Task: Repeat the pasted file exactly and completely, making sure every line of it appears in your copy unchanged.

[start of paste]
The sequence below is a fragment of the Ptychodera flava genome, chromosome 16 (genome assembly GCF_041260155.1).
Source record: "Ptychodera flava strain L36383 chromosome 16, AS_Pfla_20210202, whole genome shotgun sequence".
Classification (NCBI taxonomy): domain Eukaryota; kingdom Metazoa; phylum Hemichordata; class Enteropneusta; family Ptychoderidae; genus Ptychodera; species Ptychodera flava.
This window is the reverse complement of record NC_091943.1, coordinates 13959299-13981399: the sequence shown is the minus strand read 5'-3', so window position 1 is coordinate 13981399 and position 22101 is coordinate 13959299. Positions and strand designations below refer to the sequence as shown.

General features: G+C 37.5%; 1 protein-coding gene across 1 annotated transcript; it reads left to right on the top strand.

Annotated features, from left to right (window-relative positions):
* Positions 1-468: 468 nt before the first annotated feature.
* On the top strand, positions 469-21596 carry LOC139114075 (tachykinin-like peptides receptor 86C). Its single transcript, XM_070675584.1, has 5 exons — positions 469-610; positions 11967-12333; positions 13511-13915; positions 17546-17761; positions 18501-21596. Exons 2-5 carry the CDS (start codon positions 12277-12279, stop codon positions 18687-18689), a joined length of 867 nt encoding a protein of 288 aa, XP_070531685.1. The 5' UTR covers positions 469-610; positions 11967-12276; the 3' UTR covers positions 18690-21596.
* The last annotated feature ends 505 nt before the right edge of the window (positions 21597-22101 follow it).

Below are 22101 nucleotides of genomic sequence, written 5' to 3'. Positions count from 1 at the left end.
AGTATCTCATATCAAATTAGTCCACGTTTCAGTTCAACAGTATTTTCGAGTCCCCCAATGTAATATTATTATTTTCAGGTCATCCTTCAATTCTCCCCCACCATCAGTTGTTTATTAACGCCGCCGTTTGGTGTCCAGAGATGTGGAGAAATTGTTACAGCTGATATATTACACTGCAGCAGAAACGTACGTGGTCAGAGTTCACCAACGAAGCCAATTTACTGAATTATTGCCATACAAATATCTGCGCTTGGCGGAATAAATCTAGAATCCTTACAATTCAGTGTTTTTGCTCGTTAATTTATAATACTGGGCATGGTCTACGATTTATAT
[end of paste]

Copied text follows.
The sequence below is a fragment of the Ptychodera flava genome, chromosome 16 (genome assembly GCF_041260155.1).
Source record: "Ptychodera flava strain L36383 chromosome 16, AS_Pfla_20210202, whole genome shotgun sequence".
Classification (NCBI taxonomy): domain Eukaryota; kingdom Metazoa; phylum Hemichordata; class Enteropneusta; family Ptychoderidae; genus Ptychodera; species Ptychodera flava.
This window is the reverse complement of record NC_091943.1, coordinates 13959299-13981399: the sequence shown is the minus strand read 5'-3', so window position 1 is coordinate 13981399 and position 22101 is coordinate 13959299. Positions and strand designations below refer to the sequence as shown.

General features: G+C 37.5%; 1 protein-coding gene across 1 annotated transcript; it reads left to right on the top strand.

Annotated features, from left to right (window-relative positions):
* Positions 1-468: 468 nt before the first annotated feature.
* On the top strand, positions 469-21596 carry LOC139114075 (tachykinin-like peptides receptor 86C). Its single transcript, XM_070675584.1, has 5 exons — positions 469-610; positions 11967-12333; positions 13511-13915; positions 17546-17761; positions 18501-21596. Exons 2-5 carry the CDS (start codon positions 12277-12279, stop codon positions 18687-18689), a joined length of 867 nt encoding a protein of 288 aa, XP_070531685.1. The 5' UTR covers positions 469-610; positions 11967-12276; the 3' UTR covers positions 18690-21596.
* The last annotated feature ends 505 nt before the right edge of the window (positions 21597-22101 follow it).

Below are 22101 nucleotides of genomic sequence, written 5' to 3'. Positions count from 1 at the left end.
AGTATCTCATATCAAATTAGTCCACGTTTCAGTTCAACAGTATTTTCGAGTCCCCCAATGTAATATTATTATTTTCAGGTCATCCTTCAATTCTCCCCCACCATCAGTTGTTTATTAACGCCGCCGTTTGGTGTCCAGAGATGTGGAGAAATTGTTACAGCTGATATATTACACTGCAGCAGAAACGTACGTGGTCAGAGTTCACCAACGAAGCCAATTTACTGAATTATTGCCATACAAATATCTGCGCTTGGCGGAATAAATCTAGAATCCTTACAATTCAGTGTTTTTGCTCGTTAATTTATAATACTGGGCATGGTCTACGATTTATAT